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March 2010

Lummus and JLOTS lift hearts in Haiti
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By Mike Neuhardt, Prepositioning Program & Trish Larson, MSC Public Affairs

USNS 1st LT Jack Lummus
Photo by General Dynamics American Overseas Marine

A powerful earthquake changed the lives of millions of Haitians Jan. 12, leaving an unimaginable wake of death, destruction and upheaval. As a desperate cry for help began to reverberate around the world, one of Military Sealift Command's nearly 700-foot Maritime Prepositioning Ships, USNS 1st LT Jack Lummus, happened to be offloading cargo at Marine Corps Support Facility Blount Island, in Jacksonville, Fla.

Although Lummus normally operates as part of a five-ship squadron in the Western Pacific, the ship arrived in Florida Jan. 13 to start a routine cycle of ship and cargo maintenance. Lummus' usual mission is to provide at-sea prepositioning for one-fifth of the equipment and supplies needed to sustain more than 15,000 Marine Expeditionary Brigade personnel for up to 30 days in the event of conflict.

As vivid scenes of Haiti's devastation and suffering began to hit news media, the U.S. Transportation Command quickly evaluated transportation resources to move massive amounts of humanitarian aid and disaster relief supplies into the affected area.

"Several of our prepositioning ships, including Lummus, were being considered," said Keith Bauer, technical director of MSC's Prepositioning Program.

Lummus was ideal since it was already in port; only three days from the crisis area; and mostly empty and ready to take on cargo.

Lummus was also suited for the Haiti mission because of its unique watercraft and floating hose-line systems, enabling the ship to carry cargo from up to two miles offshore for delivery straight to undeveloped beaches or degraded port facilities, like those in Port-au-Prince. The ship can also produce 36,000 gallons of potable water per day.

Packing up and getting ready to go

On Jan. 18, Pentagon officials ordered Lummus to get underway in support of Operation Unified Response within 24 hours, so the ship could arrive in theater Jan. 22.

With sail orders issued, the ship's maintenance cycle went on hold. Although the U.S. merchant mariner crew members had just completed a long trip from the Western Pacific Ocean, they began plans for the new mission and a departure the next day.

Overnight, the ship's operating company arranged to load additional provisions and lifesaving equipment after learning that several military and civilian riders would be embarked to conduct cargo operations upon arrival in Haiti.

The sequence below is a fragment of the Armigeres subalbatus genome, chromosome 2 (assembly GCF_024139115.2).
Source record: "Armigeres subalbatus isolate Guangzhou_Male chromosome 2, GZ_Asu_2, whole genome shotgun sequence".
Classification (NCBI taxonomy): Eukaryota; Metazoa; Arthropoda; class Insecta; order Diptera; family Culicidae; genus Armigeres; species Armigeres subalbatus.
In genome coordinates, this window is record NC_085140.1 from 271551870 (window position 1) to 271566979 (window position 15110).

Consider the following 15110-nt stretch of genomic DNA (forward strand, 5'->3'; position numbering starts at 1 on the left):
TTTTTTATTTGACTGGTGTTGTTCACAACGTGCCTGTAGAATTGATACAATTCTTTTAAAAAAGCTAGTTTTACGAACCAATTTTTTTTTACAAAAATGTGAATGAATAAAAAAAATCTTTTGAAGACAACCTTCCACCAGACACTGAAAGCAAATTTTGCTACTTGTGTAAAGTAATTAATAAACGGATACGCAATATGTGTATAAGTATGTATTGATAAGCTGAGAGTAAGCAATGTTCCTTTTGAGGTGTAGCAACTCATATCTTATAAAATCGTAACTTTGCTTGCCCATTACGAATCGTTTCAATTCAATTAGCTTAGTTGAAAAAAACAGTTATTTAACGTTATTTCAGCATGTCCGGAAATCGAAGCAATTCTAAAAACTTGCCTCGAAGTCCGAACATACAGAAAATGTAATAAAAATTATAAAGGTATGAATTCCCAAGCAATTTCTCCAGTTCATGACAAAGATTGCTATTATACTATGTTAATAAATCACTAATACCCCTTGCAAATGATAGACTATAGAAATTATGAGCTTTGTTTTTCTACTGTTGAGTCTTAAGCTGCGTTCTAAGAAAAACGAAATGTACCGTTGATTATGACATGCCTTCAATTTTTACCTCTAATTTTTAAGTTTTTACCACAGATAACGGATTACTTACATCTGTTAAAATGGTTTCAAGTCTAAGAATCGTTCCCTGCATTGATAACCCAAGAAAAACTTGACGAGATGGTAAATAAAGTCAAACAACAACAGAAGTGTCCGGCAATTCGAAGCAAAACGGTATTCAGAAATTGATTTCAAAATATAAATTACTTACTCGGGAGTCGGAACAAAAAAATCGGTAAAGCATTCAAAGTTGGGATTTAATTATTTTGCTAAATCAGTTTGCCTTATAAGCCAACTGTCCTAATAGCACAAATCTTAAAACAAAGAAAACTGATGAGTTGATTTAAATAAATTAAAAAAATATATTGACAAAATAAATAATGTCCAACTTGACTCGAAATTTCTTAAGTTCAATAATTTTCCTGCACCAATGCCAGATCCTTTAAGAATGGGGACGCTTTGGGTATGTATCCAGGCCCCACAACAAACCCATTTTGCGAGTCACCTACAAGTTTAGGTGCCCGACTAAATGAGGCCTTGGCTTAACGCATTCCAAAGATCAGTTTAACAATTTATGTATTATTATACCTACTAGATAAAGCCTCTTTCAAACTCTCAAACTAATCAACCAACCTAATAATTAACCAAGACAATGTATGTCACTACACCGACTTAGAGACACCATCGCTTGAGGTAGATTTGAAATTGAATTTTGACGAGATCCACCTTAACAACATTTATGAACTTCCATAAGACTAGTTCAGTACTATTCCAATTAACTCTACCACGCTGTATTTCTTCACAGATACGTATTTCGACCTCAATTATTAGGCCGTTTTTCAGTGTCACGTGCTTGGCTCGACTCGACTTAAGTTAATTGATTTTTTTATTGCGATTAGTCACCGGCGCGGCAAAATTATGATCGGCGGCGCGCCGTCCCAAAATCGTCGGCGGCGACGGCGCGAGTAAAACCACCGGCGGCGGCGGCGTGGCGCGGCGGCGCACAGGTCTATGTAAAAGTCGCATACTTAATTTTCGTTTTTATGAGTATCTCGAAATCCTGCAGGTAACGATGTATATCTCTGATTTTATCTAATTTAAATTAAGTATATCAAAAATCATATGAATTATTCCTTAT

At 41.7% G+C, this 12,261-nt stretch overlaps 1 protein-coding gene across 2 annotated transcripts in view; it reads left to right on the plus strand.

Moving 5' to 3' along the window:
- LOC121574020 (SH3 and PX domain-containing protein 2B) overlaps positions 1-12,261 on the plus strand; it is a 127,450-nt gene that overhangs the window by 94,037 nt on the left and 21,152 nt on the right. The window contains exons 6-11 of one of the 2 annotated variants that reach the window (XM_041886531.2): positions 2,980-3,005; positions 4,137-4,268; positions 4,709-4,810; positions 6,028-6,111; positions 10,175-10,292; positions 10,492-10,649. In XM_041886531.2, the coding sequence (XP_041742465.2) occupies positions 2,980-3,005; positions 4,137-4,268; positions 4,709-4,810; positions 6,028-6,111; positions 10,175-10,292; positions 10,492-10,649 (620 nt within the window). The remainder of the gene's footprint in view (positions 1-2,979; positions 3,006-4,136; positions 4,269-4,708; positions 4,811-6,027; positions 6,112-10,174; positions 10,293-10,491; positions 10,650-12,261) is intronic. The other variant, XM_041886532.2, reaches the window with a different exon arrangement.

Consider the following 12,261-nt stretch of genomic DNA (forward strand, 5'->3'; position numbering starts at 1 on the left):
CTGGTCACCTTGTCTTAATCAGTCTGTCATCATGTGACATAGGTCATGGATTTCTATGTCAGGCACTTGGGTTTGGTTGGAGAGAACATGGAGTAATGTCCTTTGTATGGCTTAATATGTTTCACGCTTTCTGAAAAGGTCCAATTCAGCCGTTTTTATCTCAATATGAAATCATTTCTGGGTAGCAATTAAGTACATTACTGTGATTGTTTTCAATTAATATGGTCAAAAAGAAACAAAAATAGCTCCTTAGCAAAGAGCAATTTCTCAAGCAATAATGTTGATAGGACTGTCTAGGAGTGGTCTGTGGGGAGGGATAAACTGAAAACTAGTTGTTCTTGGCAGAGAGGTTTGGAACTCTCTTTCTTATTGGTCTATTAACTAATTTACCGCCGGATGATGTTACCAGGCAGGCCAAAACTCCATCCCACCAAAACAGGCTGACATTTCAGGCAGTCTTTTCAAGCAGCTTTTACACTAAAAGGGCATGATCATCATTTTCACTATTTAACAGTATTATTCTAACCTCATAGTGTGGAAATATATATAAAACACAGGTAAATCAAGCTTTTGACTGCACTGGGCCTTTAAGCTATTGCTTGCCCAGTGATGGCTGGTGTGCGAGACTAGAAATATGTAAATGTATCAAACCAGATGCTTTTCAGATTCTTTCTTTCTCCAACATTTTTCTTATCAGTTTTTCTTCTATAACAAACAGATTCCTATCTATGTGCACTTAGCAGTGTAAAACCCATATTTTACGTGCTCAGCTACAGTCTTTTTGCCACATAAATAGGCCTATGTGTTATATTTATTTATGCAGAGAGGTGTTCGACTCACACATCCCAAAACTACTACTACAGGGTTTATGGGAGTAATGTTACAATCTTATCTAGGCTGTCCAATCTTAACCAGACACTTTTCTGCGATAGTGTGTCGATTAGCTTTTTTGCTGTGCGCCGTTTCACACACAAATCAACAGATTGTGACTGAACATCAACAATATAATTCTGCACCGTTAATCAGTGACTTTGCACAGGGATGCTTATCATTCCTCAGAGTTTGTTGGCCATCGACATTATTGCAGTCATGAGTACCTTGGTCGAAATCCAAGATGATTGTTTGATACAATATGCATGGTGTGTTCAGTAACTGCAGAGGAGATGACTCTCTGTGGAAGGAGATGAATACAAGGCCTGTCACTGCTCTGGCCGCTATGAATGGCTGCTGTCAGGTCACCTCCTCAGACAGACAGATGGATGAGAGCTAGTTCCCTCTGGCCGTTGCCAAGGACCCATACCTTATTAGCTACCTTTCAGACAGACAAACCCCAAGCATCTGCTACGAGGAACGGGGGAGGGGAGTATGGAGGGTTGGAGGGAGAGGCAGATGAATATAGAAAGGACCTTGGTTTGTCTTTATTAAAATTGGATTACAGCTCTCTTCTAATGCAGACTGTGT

Prior to Lummus' departure, a new Department of Defense agreement with the U.S. Agency for International Development, also called USAID, was established to detail the handling of relief cargoes. MSC and USAID worked closely throughout Lummus' entire mission - a level of interagency coordination that was unprecedented in the history of MSC's Prepositioning Program.

The Marines dramatically compressed the cargo load cycle by working 24-hour shifts, which enabled them to simultaneously off-load and back-load Lummus in a matter of days. Usually these cycles require months of complex coordination among Marine Corps systems commands; Fleet Marine Forces; and Marine Corps Support Facility Blount Island, which is responsible for load planning, fielding cargo and eventually stowing cargo on the MPS.

More than 120 pallets of relief supplies from USAID were loaded, in addition to approximately 5,000 16-ounce bottles of propane for temporary cook stoves in Haiti.

The Marine Corps loaded humanitarian assistance cargo to support the 22nd Marine Expeditionary Unit. The cargo included dump trucks, bulldozers and other heavy equipment needed to clear the devastated port and roads in and around Port-au-Prince. The Marines also loaded electrical generators, water purification units, building materials and medical supplies. Other government agencies also loaded relief supplies.

Lummus carried more than 230 military personnel total - approximately double the military complement the ship normally carries. Navy Support Element sailors, representatives of the Blount Island Command Second Marine Division and Marine Corps contractors embarked Lummus to ensure that the trucks and other heavy equipment could be fielded mission-ready as soon as the ship arrived in Haiti.